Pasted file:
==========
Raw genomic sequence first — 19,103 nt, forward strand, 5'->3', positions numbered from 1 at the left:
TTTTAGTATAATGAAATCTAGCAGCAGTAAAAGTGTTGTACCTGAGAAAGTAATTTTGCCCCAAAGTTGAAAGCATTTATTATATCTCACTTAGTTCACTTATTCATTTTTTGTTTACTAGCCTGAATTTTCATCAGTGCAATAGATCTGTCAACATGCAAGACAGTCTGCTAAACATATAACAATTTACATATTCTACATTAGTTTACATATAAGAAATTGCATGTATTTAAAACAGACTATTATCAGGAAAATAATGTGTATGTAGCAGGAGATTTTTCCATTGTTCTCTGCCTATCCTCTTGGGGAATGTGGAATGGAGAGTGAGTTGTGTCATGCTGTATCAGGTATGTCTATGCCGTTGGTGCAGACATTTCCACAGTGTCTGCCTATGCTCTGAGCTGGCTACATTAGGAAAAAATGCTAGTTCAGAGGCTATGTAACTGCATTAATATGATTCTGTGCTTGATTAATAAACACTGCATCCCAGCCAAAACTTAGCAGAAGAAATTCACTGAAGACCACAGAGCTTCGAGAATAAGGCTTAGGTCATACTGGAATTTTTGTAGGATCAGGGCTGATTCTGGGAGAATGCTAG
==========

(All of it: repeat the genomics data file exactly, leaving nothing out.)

Raw genomic sequence first — 19,103 nt, forward strand, 5'->3', positions numbered from 1 at the left:
TTTTAGTATAATGAAATCTAGCAGCAGTAAAAGTGTTGTACCTGAGAAAGTAATTTTGCCCCAAAGTTGAAAGCATTTATTATATCTCACTTAGTTCACTTATTCATTTTTTGTTTACTAGCCTGAATTTTCATCAGTGCAATAGATCTGTCAACATGCAAGACAGTCTGCTAAACATATAACAATTTACATATTCTACATTAGTTTACATATAAGAAATTGCATGTATTTAAAACAGACTATTATCAGGAAAATAATGTGTATGTAGCAGGAGATTTTTCCATTGTTCTCTGCCTATCCTCTTGGGGAATGTGGAATGGAGAGTGAGTTGTGTCATGCTGTATCAGGTATGTCTATGCCGTTGGTGCAGACATTTCCACAGTGTCTGCCTATGCTCTGAGCTGGCTACATTAGGAAAAAATGCTAGTTCAGAGGCTATGTAACTGCATTAATATGATTCTGTGCTTGATTAATAAACACTGCATCCCAGCCAAAACTTAGCAGAAGAAATTCACTGAAGACCACAGAGCTTCGAGAATAAGGCTTAGGTCATACTGGAATTTTTGTAGGATCAGGGCTGATTCTGGGAGAATGCTAG